I have seen enough families go through this process since then to know that it is no longer that simple. But it seems much harder than it needs to be.

The girls have taken the SATs multiple times after multiple prep courses and tutoring sessions. They have visited more places than Cher on her farewell tour. And they have applied to more schools than they can remember the names of.

Granted, they have added lacrosse to the equation. But that might be the only criterion for applying to a college that these overwhelmed kids could name. (The only other requirement might be what I would describe as a discount version of the "brand-name college" criterion: The kids at the lunch table have to at least have heard of the school.)

The girls all applied using the Common Application, which is available online, and that is a helpful first step in this process.

But this application is not universally accepted, and almost every school required what it called a "supplemental" application, seeking anything from three lengthy essays to a simple assertion that the student has not been jailed recently.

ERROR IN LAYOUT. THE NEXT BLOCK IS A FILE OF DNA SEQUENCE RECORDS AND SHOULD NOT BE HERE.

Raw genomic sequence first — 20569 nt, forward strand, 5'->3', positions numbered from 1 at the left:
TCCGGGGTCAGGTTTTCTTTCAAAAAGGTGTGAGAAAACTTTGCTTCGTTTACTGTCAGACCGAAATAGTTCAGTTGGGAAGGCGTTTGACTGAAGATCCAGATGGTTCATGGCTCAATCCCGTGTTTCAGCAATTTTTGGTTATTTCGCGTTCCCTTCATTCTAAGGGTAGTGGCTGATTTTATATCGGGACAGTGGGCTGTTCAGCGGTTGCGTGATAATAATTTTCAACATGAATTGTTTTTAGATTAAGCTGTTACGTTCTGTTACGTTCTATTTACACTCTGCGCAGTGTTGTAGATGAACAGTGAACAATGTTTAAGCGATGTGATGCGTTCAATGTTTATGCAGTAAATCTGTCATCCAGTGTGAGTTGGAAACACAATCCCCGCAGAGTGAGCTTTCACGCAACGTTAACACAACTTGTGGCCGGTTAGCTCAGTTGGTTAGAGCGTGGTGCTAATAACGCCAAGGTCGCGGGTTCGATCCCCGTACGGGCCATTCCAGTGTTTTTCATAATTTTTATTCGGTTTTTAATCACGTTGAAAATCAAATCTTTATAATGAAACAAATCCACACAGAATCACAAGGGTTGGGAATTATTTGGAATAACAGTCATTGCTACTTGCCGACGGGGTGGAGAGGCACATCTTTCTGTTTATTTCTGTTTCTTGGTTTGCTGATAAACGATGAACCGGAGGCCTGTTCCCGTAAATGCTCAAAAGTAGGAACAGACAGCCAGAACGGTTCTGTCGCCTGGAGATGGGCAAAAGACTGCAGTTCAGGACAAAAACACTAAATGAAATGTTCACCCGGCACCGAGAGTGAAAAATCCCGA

Some schools required essays, some did not. Some required interviews, some did not. Some required three recommendations, some required none. Some had strict application deadlines, some have rolling deadlines. Some would have a decision for you in two weeks, some won't let you know until April 1.

The only thing the schools had in common was an admissions fee of about $50 each.

God bless the child who has a vision of his future and can complete an earnest application for the college of his dreams without any parental help. I have heard stories about just such children.

I think Jessie, Jen and Kate are closer to the norm. The future is Friday night or the next big test, whichever comes first.

But they are smart, hardworking girls who can play a sport and who come equipped with parents willing to fork over the ungodly tuition. It seems to me that the colleges should be competing for them, not the other way around.

To ask high school seniors to market themselves to colleges -- while maintaining the grades, sports, activities and blemish-free criminal record that will make them attractive to those colleges -- seems cruel.

To then make them wait months for a decision seems doubly cruel.